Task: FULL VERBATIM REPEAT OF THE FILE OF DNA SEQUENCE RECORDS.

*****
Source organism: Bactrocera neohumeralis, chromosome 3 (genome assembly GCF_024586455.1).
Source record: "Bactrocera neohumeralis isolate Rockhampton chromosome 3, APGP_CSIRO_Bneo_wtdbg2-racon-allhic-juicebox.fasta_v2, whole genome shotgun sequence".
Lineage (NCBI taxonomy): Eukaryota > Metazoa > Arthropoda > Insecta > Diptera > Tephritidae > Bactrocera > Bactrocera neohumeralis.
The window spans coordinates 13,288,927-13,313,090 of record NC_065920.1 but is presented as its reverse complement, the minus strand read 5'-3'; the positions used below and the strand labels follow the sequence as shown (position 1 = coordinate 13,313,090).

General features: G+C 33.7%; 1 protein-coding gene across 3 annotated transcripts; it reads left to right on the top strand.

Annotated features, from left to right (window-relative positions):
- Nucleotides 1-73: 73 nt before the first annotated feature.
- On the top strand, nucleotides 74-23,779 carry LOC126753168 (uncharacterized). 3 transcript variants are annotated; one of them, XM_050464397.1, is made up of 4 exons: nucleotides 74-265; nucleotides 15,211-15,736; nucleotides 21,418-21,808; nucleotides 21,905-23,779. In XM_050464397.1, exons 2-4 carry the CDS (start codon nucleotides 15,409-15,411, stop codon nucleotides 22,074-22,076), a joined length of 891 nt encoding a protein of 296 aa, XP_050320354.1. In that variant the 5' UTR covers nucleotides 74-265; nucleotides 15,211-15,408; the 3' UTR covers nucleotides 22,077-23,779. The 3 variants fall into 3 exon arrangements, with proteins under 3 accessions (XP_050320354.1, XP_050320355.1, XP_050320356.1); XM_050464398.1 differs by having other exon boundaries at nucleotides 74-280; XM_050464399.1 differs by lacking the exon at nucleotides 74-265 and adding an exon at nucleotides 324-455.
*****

Source organism: Bactrocera neohumeralis, chromosome 3 (genome assembly GCF_024586455.1).
Source record: "Bactrocera neohumeralis isolate Rockhampton chromosome 3, APGP_CSIRO_Bneo_wtdbg2-racon-allhic-juicebox.fasta_v2, whole genome shotgun sequence".
Lineage (NCBI taxonomy): Eukaryota > Metazoa > Arthropoda > Insecta > Diptera > Tephritidae > Bactrocera > Bactrocera neohumeralis.
The window spans coordinates 13,288,927-13,313,090 of record NC_065920.1 but is presented as its reverse complement, the minus strand read 5'-3'; the positions used below and the strand labels follow the sequence as shown (position 1 = coordinate 13,313,090).

General features: G+C 33.7%; 1 protein-coding gene across 3 annotated transcripts; it reads left to right on the top strand.

Annotated features, from left to right (window-relative positions):
- Nucleotides 1-73: 73 nt before the first annotated feature.
- On the top strand, nucleotides 74-23,779 carry LOC126753168 (uncharacterized). 3 transcript variants are annotated; one of them, XM_050464397.1, is made up of 4 exons: nucleotides 74-265; nucleotides 15,211-15,736; nucleotides 21,418-21,808; nucleotides 21,905-23,779. In XM_050464397.1, exons 2-4 carry the CDS (start codon nucleotides 15,409-15,411, stop codon nucleotides 22,074-22,076), a joined length of 891 nt encoding a protein of 296 aa, XP_050320354.1. In that variant the 5' UTR covers nucleotides 74-265; nucleotides 15,211-15,408; the 3' UTR covers nucleotides 22,077-23,779. The 3 variants fall into 3 exon arrangements, with proteins under 3 accessions (XP_050320354.1, XP_050320355.1, XP_050320356.1); XM_050464398.1 differs by having other exon boundaries at nucleotides 74-280; XM_050464399.1 differs by lacking the exon at nucleotides 74-265 and adding an exon at nucleotides 324-455.